Small, collapsible airplanes
I've been building foam airplanes using some of the building techniques demonstrated on ExperimentalAirlines youtube channel, i.e. the tape-laminated foamboard "Armin" wing, square tube fuselages, etc, and I have to say I'm very pleased with the results I've gotten so far, and even used several for FPV with good results between stability, handling and flight time. Currently, I'm in a job that involves a lot of traveling, so I'd really like to bring FPV capability to the places I go, so I want to build something collapsible and highly portable, capable of being carried in a decent size backpack, or a long padded case - perhaps something similar to what rifles are carried in.
Currently, my preferred designs are pusher configurations, due to the ability to provide an unobstructed view for FPV and/or video cameras for recording, like the go pro. So I had some questions for anybody who's attempted to design such a plane. Here are my design parameters:
-Wingspan no longer than 50 inches, must be collapsible into two pieces
-Detachable fuselage, fastened by rubber bands or other simple securing device
-Detachable vertical/horizontal stabilizer, also secured in place
-Unobstructed view for FPV/GoPro camera
Here are some of my proposed configurations:
The flying wing:
Pros: Huge potential for aerodynamic efficiency, high maneuverability, lower airframe weight, pusher prop provides unobstructed forward-looking cam
Cons: Payload/CG distribution very tricky, marginal longitudinal/directional stability, elevon coupling must be precise, or full stick-travel on the controller will cause an out of control condition
Pros: Reasonably easy payload/cg distribution, fairly stable with a lifting canard, allows unobstructed cam
Cons: Main wing operates in turbulent downwash of canard, canard has to stall before main wing to be stable, meaning the main wing might never reach full capability, also are most RC canard planes elevon-controlled, or is there a movable elevator on the canard? It seems like this would be difficult to do if the canard spans across the fuselage...both sides of the elevator would have to be coupled together somehow
The twin engine
Pros: Simple, conventional configuration, CG easy to set, payload easy to distribute, dual engines could mean higher acceleration, unobstructed camera view
Cons: Requires more wiring, and another ESC & motor = more weight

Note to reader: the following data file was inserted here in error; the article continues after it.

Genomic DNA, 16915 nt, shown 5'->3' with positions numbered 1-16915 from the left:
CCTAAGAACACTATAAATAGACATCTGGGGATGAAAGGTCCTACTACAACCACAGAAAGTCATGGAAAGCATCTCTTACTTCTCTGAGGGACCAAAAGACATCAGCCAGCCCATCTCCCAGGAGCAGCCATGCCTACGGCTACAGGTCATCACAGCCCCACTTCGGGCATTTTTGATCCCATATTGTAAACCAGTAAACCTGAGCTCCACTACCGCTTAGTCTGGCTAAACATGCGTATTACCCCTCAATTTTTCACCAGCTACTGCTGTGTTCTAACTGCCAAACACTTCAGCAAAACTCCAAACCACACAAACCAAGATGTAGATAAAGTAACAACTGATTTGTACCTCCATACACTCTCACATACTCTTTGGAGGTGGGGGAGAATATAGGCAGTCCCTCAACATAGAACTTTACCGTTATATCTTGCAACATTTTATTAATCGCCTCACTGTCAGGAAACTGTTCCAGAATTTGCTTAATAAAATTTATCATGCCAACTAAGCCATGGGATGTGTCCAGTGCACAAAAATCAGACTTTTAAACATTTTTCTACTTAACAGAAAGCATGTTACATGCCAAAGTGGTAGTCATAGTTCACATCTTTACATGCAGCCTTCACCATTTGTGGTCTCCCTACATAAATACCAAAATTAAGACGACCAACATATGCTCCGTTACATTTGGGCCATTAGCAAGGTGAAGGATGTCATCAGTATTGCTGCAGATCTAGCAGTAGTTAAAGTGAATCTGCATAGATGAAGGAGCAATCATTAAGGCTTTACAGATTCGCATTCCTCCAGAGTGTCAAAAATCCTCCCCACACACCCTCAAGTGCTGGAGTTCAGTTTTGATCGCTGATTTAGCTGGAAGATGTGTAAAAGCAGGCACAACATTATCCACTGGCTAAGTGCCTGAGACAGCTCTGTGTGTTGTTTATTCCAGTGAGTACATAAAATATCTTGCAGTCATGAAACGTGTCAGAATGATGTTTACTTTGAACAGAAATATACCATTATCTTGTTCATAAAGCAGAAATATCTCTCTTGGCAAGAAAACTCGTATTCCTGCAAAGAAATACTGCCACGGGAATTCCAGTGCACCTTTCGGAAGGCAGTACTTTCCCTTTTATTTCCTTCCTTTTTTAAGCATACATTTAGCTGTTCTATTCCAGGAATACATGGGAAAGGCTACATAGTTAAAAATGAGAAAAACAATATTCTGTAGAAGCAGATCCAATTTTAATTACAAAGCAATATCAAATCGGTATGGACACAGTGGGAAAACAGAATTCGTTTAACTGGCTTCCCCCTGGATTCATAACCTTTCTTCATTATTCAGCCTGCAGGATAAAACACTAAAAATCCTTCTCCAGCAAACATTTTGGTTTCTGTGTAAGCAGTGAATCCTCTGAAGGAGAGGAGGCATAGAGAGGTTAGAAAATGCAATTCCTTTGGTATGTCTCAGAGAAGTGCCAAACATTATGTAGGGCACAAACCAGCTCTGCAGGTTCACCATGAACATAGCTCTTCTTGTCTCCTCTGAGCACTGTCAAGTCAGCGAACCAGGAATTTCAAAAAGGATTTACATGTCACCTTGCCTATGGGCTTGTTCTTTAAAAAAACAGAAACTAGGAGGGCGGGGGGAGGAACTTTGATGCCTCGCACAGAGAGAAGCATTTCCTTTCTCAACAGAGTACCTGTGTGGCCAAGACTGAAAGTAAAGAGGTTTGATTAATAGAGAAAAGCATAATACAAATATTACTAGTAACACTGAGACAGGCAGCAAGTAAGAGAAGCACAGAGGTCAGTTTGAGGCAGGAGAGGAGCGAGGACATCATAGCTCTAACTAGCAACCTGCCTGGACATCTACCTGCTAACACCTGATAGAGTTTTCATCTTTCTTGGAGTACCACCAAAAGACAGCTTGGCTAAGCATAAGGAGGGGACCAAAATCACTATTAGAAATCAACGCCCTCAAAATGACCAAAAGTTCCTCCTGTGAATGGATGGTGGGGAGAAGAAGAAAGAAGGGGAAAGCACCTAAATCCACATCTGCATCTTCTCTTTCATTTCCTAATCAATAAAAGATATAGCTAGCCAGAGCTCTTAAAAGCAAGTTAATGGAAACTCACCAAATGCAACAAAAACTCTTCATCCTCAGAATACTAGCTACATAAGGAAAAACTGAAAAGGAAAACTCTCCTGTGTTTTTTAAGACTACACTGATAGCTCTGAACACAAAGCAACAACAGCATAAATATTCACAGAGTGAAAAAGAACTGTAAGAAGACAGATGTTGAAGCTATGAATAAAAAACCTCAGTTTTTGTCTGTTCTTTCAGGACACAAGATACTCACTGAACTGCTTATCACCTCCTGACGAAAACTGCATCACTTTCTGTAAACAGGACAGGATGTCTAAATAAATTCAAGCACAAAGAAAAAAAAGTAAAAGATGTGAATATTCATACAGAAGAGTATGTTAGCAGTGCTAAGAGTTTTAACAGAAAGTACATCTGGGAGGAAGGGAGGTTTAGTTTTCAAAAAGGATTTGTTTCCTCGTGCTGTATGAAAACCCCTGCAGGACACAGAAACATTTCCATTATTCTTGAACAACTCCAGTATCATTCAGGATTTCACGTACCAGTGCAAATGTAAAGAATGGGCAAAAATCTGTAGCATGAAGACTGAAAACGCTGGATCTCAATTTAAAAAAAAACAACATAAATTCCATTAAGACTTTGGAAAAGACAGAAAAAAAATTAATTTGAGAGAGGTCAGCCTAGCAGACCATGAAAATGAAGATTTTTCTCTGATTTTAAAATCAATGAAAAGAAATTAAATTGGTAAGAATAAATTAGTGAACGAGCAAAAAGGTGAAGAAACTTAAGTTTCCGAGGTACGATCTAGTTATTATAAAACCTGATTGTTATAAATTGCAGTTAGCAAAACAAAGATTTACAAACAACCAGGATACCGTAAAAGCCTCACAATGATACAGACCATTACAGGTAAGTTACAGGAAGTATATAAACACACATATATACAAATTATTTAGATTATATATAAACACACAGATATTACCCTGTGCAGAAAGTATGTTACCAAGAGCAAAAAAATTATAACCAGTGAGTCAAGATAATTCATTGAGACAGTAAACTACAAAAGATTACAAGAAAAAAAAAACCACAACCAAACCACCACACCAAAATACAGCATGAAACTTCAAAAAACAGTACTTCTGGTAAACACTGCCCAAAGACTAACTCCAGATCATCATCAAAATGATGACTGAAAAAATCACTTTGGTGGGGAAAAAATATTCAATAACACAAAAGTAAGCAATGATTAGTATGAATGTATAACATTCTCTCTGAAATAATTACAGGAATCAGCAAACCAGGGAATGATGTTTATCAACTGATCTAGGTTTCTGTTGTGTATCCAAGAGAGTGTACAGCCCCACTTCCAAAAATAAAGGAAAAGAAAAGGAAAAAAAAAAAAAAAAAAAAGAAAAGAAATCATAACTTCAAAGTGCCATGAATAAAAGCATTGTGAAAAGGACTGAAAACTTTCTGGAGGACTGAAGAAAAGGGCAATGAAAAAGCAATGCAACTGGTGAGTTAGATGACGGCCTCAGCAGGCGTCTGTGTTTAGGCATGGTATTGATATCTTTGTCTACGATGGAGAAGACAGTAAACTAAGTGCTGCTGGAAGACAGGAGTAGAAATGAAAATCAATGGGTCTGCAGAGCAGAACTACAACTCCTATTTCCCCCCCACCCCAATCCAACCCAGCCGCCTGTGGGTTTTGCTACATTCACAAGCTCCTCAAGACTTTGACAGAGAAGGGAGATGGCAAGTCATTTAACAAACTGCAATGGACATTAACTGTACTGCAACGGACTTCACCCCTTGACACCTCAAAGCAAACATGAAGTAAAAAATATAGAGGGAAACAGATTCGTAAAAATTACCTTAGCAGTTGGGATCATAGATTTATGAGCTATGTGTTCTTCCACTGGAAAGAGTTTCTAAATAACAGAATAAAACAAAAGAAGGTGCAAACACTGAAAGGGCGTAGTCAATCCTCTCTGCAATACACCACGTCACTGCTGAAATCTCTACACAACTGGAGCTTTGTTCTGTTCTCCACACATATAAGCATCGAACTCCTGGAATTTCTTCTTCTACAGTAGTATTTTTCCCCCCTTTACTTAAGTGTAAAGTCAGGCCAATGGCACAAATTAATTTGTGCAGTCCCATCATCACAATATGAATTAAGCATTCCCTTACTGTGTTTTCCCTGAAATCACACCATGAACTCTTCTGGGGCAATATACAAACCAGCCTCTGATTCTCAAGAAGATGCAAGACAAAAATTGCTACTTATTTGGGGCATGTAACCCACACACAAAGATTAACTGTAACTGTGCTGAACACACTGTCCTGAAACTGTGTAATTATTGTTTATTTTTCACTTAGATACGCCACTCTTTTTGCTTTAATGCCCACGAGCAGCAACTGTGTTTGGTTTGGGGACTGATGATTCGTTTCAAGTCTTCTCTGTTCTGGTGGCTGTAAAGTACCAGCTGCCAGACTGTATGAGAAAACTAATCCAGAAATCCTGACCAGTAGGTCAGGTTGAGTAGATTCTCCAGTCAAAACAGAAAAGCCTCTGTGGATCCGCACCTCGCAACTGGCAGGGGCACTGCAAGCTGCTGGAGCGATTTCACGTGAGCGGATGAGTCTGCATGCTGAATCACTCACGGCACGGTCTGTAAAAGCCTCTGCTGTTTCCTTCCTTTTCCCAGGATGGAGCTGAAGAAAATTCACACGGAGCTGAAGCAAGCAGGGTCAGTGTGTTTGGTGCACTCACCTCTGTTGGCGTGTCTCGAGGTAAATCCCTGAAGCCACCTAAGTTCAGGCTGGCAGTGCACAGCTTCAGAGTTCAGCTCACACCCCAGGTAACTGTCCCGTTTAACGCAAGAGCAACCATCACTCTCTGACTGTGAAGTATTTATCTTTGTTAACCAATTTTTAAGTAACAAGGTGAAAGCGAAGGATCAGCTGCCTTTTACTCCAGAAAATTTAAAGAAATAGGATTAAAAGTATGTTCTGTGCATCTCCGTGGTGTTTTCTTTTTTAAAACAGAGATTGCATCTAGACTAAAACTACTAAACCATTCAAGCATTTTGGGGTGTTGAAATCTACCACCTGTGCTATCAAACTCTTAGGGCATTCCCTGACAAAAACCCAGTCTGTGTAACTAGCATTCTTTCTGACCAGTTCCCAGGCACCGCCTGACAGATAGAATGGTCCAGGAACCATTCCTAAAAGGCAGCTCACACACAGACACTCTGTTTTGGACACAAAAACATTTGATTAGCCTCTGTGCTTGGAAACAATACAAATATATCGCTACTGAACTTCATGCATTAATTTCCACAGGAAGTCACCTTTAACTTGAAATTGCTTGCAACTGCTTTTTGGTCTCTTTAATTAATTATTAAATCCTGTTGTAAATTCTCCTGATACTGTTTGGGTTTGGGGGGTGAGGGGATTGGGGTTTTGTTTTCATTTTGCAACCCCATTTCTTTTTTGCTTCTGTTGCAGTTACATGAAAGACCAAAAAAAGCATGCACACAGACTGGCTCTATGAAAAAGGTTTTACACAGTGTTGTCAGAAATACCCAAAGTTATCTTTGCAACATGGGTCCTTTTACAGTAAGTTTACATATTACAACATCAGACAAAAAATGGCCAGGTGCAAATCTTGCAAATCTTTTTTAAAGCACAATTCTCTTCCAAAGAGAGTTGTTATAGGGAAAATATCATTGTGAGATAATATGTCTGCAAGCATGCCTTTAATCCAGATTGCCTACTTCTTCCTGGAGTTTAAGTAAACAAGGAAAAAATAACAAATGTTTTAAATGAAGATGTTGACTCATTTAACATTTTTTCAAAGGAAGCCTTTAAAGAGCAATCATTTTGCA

The conventional pusher
Pros: Simple, conventional configuration, except with a motor pushing at the very back of the fuselage, long distance from CG & AC means that vertical / lateral placement of engine has less pitching-moment effect, unobstructed camera view
Cons: I want to say this is the optimum solution, but I've found in building these that locating the CG at a safe place is very difficult without moving the wing aft on the fuselage, thereby shortening the moment of the tail, meaning you'd have to make a larger, heavier, draggier tail in order to have the same stability and elevator authority. If that problem could be resolved, this would certainly be my preferred airframe
The twin boom
Pros: Simple, and safe, like a conventional configuration, elevator is directly in propwash, giving you the ability to pull out of a stall or other bad pitch condition even at a low speed. I've made many of these, and I've been very happy with them. CG placement is easy, and it provides an unobstructed cam view
Cons: I use square wooden rods as booms, and I currently don't have a way to dismount them from the wing and tail section in order to be portable, so currently my only option is to glue them on the bottom of the wing. This is fine for small, light planes, but once they get into the 900g+ range, the structural loads will eventually separate the booms from the wing, causing a total structural failure in flight
I'm curious to know if any of you guys have built any of these airframe configurations, and what kind of luck you've had with them, or whether or not you have solutions to resolve some of the cons associated with them that I've run into. They all seem like great options, but I'm hesitant to adopt a new type of airframe until I know more about it. Also, if there are any suggestions for configurations you'd like to add, I'm very interested to hear them.
Last edited by derp express; Mar 07, 2013 at 07:01 PM.
Don't forget kite wings, they can fold up and go in a tube, there isn't really a fuselage, just a frame for the motor and controls. Think parafoil and microlight style. The biggest object will be the transmitter.
Here's a very handy forum - RC Kites - https://www.rcgroups.com/rc-kites-723/
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